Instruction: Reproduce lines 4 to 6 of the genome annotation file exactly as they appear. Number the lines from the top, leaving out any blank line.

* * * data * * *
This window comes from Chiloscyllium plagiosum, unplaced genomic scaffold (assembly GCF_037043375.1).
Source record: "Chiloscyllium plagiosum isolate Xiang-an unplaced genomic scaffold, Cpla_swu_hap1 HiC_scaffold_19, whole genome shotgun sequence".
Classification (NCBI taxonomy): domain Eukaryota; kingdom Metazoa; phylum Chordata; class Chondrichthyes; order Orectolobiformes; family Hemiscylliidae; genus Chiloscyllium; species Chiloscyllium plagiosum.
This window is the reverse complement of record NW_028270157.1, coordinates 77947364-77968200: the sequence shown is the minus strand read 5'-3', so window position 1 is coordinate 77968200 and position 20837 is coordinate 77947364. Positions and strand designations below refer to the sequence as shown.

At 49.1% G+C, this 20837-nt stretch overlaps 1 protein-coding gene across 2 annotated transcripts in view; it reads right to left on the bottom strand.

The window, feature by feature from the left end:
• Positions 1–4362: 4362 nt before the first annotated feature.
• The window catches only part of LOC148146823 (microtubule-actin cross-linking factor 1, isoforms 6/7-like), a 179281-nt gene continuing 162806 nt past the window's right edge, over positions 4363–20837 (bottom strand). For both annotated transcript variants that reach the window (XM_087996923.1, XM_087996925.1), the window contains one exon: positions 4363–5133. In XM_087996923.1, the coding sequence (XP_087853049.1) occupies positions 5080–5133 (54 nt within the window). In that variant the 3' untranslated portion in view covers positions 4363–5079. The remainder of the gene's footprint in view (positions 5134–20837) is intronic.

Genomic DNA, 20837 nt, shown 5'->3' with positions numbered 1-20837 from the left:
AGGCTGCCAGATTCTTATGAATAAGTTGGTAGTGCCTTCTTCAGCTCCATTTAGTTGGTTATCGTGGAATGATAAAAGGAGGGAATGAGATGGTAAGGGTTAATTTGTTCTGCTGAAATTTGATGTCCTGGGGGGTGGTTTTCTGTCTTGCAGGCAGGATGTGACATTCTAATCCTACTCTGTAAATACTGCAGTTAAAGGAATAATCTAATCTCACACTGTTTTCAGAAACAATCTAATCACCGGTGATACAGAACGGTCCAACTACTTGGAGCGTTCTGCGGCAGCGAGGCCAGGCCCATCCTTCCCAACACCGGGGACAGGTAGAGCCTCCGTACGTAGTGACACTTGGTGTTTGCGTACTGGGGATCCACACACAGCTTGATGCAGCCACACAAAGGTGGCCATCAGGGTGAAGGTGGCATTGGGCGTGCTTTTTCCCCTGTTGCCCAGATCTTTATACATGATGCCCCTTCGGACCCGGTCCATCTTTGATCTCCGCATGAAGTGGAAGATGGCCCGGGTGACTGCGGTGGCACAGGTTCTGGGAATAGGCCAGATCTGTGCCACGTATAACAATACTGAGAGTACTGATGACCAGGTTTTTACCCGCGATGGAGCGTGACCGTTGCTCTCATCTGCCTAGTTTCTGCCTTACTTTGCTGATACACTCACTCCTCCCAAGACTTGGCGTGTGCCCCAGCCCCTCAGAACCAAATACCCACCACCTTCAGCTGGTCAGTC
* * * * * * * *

This window is the reverse complement of record NW_028270157.1, coordinates 77947364-77968200: the sequence shown is the minus strand read 5'-3', so window position 1 is coordinate 77968200 and position 20837 is coordinate 77947364. Positions and strand designations below refer to the sequence as shown.

At 49.1% G+C, this 20837-nt stretch overlaps 1 protein-coding gene across 2 annotated transcripts in view; it reads right to left on the bottom strand.

The window, feature by feature from the left end: